The Kingdom: Here Be Dragons, Here Be Dreams by Joanne Rolston. JKR Publishing. 311 Pages.
This was another book designated to me as part of a thread on Goodreads for those interested in Christian Speculative Fiction. I’m blessed to be a part of that thread, both as someone whose able to contribute manuscripts and someone who reviews other people’s work. Most of all, I get exposed to a variety of authors and different approaches to Christian literature. This was no exception.
The category is Christian Speculative Fiction, and most of what I’ve read up to this point has been either science fiction or fantasy, often with the spirituality that makes it “Christian” added in the last ten percent of the book. I’ve written before about my issues with writers who either write Christian books that aren’t entertaining, or Christian fiction books that aren’t really Christian. This is both. What Joanne Rolston has done here has compiled a memoir of her own spiritual journey, as well as that of her ancestors in her native New Zealand, and packaged it in a fantasy vision of the kingdom of God which includes the Almighty as the King, Satan as the Dragon, and myriad pitfalls and challenges that would go with such a universe. It’s a bit confusing and off-putting at first, as one tries to jump from one reality to the other. At the same time, the conversations that happen between Joanne and the King are personal, honest and are raw spiritual fodder that make the book well worth reading.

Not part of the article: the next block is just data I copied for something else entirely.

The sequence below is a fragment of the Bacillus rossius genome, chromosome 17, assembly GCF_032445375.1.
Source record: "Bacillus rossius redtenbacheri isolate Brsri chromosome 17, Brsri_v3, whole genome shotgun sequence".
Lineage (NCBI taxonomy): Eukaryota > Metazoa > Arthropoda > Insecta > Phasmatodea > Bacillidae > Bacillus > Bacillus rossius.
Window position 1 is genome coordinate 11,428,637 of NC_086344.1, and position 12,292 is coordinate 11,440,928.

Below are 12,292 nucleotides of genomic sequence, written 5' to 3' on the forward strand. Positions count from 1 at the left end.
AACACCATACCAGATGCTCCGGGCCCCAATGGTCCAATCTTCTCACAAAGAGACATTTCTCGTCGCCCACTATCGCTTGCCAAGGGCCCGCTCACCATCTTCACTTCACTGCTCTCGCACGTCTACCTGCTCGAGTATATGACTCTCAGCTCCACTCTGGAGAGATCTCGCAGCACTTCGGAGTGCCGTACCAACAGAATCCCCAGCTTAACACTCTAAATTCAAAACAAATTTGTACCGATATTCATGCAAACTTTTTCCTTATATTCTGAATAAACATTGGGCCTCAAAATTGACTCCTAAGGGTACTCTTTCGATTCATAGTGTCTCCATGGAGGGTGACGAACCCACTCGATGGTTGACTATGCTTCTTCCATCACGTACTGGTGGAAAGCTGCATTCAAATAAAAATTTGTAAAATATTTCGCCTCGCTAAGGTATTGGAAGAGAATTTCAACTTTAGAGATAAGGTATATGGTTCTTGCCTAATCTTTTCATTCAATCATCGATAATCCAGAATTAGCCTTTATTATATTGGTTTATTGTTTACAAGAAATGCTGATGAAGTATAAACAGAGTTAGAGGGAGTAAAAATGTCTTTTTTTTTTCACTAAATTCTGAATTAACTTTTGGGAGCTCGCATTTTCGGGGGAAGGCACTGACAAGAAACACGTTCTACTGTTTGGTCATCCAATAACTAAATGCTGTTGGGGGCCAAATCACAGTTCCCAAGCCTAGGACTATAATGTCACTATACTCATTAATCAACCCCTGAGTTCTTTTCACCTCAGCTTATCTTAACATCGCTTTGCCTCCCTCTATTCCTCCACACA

In addition, the book gets better and better the further you go. I got the impression that, as a memoir, much of what was written was composed as it happened. That’s great for keeping it fresh. But the downside of that is having perspective once you get to the end. What might have seemed significant early on might not be later. The writing seems more polished later in the book as well.
I consider this book a “diamond in the rough.” I say that because the ebook version I had was subject to myriad formatting issues (which I have been assured will be fixed soon) and could have stood for an objective editor to tighten up the prose. But the spectacular spiritual message still shines forth, nevertheless, and I recommend it if you are looking for either a Christian memoir or just something different to help you on your spiritual journey.
I give it three stars out of five.